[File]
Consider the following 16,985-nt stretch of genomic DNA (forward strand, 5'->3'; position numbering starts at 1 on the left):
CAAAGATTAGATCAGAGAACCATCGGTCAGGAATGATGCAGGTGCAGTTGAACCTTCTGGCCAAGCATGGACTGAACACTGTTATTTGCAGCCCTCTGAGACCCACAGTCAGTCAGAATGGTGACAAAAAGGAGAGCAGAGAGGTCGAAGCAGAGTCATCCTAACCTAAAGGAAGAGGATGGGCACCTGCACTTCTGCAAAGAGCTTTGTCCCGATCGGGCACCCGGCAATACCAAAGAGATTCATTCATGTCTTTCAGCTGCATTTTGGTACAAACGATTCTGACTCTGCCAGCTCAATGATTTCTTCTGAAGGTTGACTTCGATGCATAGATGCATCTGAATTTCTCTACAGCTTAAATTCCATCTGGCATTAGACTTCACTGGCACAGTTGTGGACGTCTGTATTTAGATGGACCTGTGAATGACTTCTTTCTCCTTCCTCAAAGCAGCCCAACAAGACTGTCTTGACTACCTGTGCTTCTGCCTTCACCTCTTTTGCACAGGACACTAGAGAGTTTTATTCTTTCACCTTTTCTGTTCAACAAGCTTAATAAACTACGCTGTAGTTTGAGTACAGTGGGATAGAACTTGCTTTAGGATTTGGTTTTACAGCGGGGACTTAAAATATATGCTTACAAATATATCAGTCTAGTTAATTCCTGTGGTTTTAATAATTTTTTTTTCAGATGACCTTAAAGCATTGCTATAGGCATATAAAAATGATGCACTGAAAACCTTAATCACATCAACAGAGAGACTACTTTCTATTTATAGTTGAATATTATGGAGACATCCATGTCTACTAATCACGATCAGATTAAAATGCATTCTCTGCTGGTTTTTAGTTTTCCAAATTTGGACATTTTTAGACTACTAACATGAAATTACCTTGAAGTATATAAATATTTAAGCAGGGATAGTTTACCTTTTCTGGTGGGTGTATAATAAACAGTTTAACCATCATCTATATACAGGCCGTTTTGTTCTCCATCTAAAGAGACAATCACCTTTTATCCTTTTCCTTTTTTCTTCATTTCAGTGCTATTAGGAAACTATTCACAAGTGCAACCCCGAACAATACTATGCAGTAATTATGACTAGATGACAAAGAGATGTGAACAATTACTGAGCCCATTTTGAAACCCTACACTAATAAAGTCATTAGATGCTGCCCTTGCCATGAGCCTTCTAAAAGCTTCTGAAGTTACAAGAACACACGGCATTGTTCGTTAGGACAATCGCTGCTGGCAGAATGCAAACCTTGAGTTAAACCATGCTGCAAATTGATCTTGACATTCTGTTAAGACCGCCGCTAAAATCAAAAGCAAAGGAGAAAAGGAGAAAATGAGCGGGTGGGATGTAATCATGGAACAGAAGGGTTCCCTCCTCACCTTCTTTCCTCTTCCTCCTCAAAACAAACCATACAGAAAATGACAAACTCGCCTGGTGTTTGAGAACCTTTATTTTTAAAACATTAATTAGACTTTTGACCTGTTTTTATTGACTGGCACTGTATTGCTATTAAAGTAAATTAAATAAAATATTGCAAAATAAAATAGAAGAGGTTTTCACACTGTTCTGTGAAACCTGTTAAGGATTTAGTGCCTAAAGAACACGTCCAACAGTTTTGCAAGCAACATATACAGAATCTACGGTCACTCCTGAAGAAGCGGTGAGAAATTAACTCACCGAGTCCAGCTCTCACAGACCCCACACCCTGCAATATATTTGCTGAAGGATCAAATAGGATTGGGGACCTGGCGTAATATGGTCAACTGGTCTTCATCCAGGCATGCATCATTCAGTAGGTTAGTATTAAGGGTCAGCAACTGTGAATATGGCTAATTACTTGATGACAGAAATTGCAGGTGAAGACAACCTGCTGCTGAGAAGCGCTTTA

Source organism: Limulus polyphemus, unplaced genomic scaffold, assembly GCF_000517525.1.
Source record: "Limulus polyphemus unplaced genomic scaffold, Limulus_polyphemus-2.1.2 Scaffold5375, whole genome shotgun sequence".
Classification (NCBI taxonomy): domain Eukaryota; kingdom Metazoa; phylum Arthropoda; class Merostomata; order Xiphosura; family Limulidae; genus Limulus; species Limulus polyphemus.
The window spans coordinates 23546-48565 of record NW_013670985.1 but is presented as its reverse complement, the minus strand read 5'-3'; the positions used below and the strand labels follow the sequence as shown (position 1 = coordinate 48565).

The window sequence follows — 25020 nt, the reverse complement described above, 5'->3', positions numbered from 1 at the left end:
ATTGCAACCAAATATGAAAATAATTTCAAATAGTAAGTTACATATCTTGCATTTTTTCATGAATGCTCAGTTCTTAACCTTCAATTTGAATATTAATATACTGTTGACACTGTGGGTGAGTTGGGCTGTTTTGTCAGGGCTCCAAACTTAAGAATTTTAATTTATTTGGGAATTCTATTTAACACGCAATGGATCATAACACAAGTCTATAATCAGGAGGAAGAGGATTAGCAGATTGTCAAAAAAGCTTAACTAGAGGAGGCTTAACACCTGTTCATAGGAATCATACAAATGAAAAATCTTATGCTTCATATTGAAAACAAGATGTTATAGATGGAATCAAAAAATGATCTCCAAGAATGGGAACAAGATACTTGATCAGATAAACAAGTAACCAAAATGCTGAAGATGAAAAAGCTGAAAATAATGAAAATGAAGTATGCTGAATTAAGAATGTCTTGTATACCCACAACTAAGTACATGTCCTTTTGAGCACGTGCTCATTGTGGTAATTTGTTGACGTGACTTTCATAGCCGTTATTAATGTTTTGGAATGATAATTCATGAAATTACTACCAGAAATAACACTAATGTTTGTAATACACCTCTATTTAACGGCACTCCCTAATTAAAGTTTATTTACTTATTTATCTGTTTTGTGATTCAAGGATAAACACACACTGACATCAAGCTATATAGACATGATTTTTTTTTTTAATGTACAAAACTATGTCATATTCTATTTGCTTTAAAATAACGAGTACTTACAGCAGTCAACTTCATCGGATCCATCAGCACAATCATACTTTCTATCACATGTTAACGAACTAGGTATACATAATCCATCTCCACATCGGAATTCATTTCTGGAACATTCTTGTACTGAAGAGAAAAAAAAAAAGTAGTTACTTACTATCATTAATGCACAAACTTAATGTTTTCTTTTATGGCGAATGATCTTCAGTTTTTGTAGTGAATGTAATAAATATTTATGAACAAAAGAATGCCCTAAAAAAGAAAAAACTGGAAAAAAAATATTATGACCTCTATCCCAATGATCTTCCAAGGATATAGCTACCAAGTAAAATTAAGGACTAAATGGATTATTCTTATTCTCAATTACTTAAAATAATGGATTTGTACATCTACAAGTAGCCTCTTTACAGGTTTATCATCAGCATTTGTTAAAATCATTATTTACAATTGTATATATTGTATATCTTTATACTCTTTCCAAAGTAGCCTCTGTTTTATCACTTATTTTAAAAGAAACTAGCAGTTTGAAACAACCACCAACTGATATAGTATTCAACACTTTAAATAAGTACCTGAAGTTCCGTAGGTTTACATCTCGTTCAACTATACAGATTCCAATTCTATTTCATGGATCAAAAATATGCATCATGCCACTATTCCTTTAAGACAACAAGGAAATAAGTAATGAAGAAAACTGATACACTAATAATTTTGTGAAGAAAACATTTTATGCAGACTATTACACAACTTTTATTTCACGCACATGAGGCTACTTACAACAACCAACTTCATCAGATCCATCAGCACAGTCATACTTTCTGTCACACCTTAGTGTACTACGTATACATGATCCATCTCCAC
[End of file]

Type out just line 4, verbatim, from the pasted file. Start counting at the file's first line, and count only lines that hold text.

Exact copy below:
Source record: "Limulus polyphemus unplaced genomic scaffold, Limulus_polyphemus-2.1.2 Scaffold5375, whole genome shotgun sequence".